What do the HRA changes mean for you?

Jody Tranter

Jody Tranter, Head of BARBRI Altior

By Legal Futures’ Associates BARBRI Altior

With the route to qualifying as a solicitor in England and Wales changing from 2021 amid much industry debate, the Solicitors Regulation Authority (SRA) has recently announced that the way civil and criminal Higher Rights of Audience (HRA) assessments operate is also changing. But what do these changes mean for those looking to practice advocacy in the higher courts?  Jody Tranter, head of BARBRI Altior explains.

The good news is that the changes to the HRA assessment aren’t insurmountable. However, following the SRA’s public consultation and autumn announcement, unfortunately, if you are a trainee solicitor, you will no longer be able to undertake the HRA assessment until you are qualified. When you qualify as a solicitor or register as a European lawyer (RELs) you are granted rights of audience in all courts in England and Wales. But to be able to practice in the higher courts on behalf of your clients, you must first successfully pass the HRA assessment.

What are the changes to the HRA assessments?

The changes were announced last autumn and officially come into effect in February 2021. But rest assured, those who qualified under the previous scheme will not have to re-take the assessment. Let’s break down the changes and what they mean for you.

Firstly, the SRA has reviewed the standards for both civil and criminal higher rights and the new assessment criteria will be implemented from February 1 onwards. This now means that although trainee solicitors will be able to undertake training in preparation for the HRA assessment typically as part of the PSC, they will be unable to formally undertake the assessment until they are qualified. Also, the pass criteria are changing. Formerly candidates needed a cumulative pass mark made up of their written and practical assessments, however from 2021, they will now need to achieve a 60% mark or higher on both separately to pass.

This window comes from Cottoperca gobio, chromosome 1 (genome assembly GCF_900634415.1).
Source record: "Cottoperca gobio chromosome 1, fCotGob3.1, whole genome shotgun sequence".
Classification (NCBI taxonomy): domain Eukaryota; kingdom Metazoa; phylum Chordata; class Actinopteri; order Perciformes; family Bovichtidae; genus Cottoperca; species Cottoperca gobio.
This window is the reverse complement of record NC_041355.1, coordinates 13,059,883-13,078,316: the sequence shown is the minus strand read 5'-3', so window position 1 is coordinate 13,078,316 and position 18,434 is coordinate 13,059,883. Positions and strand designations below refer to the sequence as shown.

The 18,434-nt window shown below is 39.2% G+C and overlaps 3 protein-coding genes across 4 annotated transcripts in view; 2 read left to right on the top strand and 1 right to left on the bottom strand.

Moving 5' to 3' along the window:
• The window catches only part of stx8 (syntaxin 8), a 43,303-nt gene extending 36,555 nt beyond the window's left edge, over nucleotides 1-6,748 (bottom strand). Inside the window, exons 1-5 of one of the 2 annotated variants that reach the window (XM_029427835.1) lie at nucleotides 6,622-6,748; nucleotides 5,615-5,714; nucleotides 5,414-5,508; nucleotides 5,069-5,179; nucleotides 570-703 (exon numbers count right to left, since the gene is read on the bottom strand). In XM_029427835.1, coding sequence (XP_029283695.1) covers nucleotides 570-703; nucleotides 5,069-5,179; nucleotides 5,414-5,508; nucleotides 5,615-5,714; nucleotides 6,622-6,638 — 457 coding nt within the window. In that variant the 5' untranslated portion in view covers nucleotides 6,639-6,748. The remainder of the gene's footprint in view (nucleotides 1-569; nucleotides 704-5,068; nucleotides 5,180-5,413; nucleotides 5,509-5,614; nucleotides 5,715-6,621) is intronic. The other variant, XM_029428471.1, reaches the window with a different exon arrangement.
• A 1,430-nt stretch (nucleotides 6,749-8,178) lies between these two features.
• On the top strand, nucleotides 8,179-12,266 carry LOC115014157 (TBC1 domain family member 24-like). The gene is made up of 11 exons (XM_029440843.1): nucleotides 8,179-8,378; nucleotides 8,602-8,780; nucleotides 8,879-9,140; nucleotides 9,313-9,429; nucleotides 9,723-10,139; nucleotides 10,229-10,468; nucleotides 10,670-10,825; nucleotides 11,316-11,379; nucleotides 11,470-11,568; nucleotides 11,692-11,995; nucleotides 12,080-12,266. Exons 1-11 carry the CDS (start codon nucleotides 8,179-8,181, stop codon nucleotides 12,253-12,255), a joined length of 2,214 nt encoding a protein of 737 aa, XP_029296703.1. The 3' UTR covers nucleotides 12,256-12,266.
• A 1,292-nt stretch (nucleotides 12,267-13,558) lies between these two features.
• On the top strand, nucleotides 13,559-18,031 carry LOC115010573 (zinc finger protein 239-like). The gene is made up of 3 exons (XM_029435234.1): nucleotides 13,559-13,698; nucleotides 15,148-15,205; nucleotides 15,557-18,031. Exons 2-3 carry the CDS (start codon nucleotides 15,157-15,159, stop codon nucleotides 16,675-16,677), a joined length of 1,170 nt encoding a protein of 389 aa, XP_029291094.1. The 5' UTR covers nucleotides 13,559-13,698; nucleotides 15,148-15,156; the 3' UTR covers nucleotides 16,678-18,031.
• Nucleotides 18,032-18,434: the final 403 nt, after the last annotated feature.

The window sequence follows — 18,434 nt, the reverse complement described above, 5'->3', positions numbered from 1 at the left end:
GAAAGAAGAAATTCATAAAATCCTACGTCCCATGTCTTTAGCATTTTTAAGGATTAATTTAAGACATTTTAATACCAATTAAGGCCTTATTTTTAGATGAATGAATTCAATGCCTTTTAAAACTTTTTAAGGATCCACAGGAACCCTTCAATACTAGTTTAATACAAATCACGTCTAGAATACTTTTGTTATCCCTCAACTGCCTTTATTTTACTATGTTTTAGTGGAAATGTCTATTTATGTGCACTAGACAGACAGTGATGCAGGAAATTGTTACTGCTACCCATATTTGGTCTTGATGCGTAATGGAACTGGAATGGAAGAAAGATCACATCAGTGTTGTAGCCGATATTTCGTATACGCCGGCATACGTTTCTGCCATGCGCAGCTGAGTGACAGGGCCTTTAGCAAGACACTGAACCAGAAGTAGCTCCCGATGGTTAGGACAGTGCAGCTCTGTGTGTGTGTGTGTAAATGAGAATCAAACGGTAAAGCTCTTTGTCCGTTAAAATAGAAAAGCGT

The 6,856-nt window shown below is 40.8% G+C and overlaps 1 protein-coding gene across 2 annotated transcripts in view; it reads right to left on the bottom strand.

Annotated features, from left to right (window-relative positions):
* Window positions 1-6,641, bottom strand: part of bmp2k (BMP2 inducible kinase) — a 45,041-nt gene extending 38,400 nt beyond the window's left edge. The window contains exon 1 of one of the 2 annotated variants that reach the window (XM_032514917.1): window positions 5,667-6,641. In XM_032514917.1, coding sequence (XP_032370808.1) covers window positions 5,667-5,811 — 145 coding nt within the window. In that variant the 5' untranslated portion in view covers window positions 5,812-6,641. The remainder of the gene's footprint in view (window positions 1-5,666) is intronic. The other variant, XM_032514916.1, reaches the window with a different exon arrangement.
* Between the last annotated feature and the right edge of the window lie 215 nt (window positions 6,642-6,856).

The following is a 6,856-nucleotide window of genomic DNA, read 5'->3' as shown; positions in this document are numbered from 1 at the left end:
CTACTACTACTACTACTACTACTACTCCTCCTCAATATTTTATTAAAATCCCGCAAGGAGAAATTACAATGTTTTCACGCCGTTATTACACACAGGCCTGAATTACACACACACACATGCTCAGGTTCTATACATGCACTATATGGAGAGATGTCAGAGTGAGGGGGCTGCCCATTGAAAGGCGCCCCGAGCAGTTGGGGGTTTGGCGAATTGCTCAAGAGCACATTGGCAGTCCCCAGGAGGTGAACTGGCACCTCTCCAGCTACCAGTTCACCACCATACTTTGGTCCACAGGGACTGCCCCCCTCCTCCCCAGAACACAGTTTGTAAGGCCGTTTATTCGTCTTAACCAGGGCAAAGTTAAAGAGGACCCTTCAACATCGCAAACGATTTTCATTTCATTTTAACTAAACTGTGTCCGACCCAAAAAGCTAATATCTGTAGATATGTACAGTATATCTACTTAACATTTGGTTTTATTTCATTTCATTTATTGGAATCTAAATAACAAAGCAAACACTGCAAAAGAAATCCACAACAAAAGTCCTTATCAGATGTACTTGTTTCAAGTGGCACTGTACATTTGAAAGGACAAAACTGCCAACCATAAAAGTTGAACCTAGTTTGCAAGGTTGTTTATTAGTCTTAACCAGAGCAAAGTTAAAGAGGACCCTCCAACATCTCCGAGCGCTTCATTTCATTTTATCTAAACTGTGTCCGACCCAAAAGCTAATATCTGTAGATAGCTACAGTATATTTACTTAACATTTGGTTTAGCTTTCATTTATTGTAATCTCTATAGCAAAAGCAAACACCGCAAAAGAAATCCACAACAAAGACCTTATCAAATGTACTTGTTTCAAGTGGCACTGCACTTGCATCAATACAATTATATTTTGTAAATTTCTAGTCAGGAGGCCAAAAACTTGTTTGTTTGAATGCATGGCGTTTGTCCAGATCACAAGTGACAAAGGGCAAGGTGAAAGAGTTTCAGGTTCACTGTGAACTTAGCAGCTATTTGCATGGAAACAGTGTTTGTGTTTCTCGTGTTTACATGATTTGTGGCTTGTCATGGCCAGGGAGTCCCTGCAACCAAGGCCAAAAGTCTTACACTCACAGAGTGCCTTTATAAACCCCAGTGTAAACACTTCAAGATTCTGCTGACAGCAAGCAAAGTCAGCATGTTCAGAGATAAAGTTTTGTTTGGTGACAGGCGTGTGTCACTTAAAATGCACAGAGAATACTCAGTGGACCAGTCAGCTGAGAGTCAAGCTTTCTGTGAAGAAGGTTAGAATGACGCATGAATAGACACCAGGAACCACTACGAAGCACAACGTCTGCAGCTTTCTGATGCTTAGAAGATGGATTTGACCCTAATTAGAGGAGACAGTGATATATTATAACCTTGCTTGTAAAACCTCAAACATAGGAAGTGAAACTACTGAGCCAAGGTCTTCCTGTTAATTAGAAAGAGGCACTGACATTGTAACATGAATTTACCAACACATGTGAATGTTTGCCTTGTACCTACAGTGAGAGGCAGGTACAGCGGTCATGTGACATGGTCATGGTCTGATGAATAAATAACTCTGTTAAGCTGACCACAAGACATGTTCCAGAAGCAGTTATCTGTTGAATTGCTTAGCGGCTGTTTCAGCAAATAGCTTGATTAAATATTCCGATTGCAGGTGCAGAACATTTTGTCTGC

How do I qualify for HRA?

The SRA sets out the standards and training requirements for the HRA assessment and then authorises providers like BARBRI Altior to prepare and assess solicitors seeking to qualify.

Before registering, you need to consider which HRA assessment you want to pursue. There are two separate awards for HRA – criminal and civil advocacy – and each allows you to practice in the specified courts only. When you’ve decided which award you’d like to tackle, or perhaps even if you’d like to undertake both, make sure you choose a reputable, accredited provider. Investigate how the preparation and assessment are delivered and the experience of the trainers involved. Also, consider how flexible the learning is in its delivery and how you will fit it around your existing work and personal commitments before making any decisions.

Of course, you may already have experience in advocacy. However, many delegates who are already familiar with advocacy choose to take at least the written or practical training course before taking the assessment. While the changes to the HRA standards shouldn’t present competent solicitors with any huge challenges, the new standards are more far-reaching, and you could be assessed against any of them.

What are the benefits?

By taking the HRA qualification, you are investing in and expanding your skill set, making you more valuable to both your employer and clients. By being able to see a client’s litigation through from start to finish, you’re able to offer better value to your clients and assure them you’ll be with them every step of the way.

As well as happy clients, this is of course more profitable for your firm too, not to mention it will be an opportunity to market your services for a competitive advantage. On top of the obvious benefit of higher earning potential, qualifying to exercise higher rights also boosts your professional status and reputation.

Delegates who qualify for the HRA say the experience has also helped them improve their advocacy and communication skills in general across all courts, as well as their knowledge of evidence and ethics for use in wider litigation. We’ve already seen that many savvy solicitors are using furlough and quieter times during lockdown to up-skill and expand their career opportunities, realising that in times of economic uncertainty this will set them in good stead come what may.

For more information about the HRA assessment and training, visit: https://altior.co.uk/


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